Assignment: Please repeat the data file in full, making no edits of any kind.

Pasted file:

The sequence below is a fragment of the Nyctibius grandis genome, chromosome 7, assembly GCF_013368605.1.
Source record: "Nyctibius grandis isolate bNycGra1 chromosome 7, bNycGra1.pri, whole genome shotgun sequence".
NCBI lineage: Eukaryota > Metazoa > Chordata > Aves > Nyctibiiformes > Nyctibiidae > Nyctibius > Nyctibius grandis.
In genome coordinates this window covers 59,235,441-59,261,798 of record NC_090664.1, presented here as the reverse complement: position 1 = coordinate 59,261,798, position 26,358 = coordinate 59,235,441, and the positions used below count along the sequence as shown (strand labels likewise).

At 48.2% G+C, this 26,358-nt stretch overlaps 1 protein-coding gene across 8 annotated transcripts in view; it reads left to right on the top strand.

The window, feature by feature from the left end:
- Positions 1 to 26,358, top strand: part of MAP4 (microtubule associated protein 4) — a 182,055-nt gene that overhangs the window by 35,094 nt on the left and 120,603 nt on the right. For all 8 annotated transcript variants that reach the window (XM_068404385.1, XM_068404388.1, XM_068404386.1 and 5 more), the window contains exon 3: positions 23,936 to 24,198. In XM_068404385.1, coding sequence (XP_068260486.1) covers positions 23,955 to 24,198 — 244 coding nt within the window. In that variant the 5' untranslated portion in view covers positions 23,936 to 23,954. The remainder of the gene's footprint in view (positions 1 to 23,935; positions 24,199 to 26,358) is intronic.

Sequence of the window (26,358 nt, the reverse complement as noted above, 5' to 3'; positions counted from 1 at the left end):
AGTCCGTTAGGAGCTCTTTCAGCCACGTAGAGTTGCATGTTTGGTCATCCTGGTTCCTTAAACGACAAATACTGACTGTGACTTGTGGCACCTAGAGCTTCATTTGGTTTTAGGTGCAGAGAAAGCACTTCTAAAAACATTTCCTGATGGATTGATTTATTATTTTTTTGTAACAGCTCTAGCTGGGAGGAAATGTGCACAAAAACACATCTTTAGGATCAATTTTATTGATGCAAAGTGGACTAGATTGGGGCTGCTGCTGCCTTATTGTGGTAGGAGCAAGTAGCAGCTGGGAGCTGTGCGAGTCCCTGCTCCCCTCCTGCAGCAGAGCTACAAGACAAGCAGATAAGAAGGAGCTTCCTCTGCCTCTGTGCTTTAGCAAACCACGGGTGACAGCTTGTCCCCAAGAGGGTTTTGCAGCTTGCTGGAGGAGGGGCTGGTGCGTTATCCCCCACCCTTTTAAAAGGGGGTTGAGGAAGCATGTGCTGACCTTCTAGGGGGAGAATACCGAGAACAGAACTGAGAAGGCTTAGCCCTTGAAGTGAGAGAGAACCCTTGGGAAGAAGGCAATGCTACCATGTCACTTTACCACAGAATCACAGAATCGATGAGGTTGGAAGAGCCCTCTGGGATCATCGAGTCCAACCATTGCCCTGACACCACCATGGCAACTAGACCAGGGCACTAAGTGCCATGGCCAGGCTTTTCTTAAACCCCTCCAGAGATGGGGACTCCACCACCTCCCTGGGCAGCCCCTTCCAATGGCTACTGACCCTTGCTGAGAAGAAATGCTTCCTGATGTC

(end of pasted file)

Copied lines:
The sequence below is a fragment of the Nyctibius grandis genome, chromosome 7, assembly GCF_013368605.1.
Source record: "Nyctibius grandis isolate bNycGra1 chromosome 7, bNycGra1.pri, whole genome shotgun sequence".
NCBI lineage: Eukaryota > Metazoa > Chordata > Aves > Nyctibiiformes > Nyctibiidae > Nyctibius > Nyctibius grandis.
In genome coordinates this window covers 59,235,441-59,261,798 of record NC_090664.1, presented here as the reverse complement: position 1 = coordinate 59,261,798, position 26,358 = coordinate 59,235,441, and the positions used below count along the sequence as shown (strand labels likewise).

At 48.2% G+C, this 26,358-nt stretch overlaps 1 protein-coding gene across 8 annotated transcripts in view; it reads left to right on the top strand.

The window, feature by feature from the left end:
- Positions 1 to 26,358, top strand: part of MAP4 (microtubule associated protein 4) — a 182,055-nt gene that overhangs the window by 35,094 nt on the left and 120,603 nt on the right. For all 8 annotated transcript variants that reach the window (XM_068404385.1, XM_068404388.1, XM_068404386.1 and 5 more), the window contains exon 3: positions 23,936 to 24,198. In XM_068404385.1, coding sequence (XP_068260486.1) covers positions 23,955 to 24,198 — 244 coding nt within the window. In that variant the 5' untranslated portion in view covers positions 23,936 to 23,954. The remainder of the gene's footprint in view (positions 1 to 23,935; positions 24,199 to 26,358) is intronic.

Sequence of the window (26,358 nt, the reverse complement as noted above, 5' to 3'; positions counted from 1 at the left end):
AGTCCGTTAGGAGCTCTTTCAGCCACGTAGAGTTGCATGTTTGGTCATCCTGGTTCCTTAAACGACAAATACTGACTGTGACTTGTGGCACCTAGAGCTTCATTTGGTTTTAGGTGCAGAGAAAGCACTTCTAAAAACATTTCCTGATGGATTGATTTATTATTTTTTTGTAACAGCTCTAGCTGGGAGGAAATGTGCACAAAAACACATCTTTAGGATCAATTTTATTGATGCAAAGTGGACTAGATTGGGGCTGCTGCTGCCTTATTGTGGTAGGAGCAAGTAGCAGCTGGGAGCTGTGCGAGTCCCTGCTCCCCTCCTGCAGCAGAGCTACAAGACAAGCAGATAAGAAGGAGCTTCCTCTGCCTCTGTGCTTTAGCAAACCACGGGTGACAGCTTGTCCCCAAGAGGGTTTTGCAGCTTGCTGGAGGAGGGGCTGGTGCGTTATCCCCCACCCTTTTAAAAGGGGGTTGAGGAAGCATGTGCTGACCTTCTAGGGGGAGAATACCGAGAACAGAACTGAGAAGGCTTAGCCCTTGAAGTGAGAGAGAACCCTTGGGAAGAAGGCAATGCTACCATGTCACTTTACCACAGAATCACAGAATCGATGAGGTTGGAAGAGCCCTCTGGGATCATCGAGTCCAACCATTGCCCTGACACCACCATGGCAACTAGACCAGGGCACTAAGTGCCATGGCCAGGCTTTTCTTAAACCCCTCCAGAGATGGGGACTCCACCACCTCCCTGGGCAGCCCCTTCCAATGGCTACTGACCCTTGCTGAGAAGAAATGCTTCCTGATGTC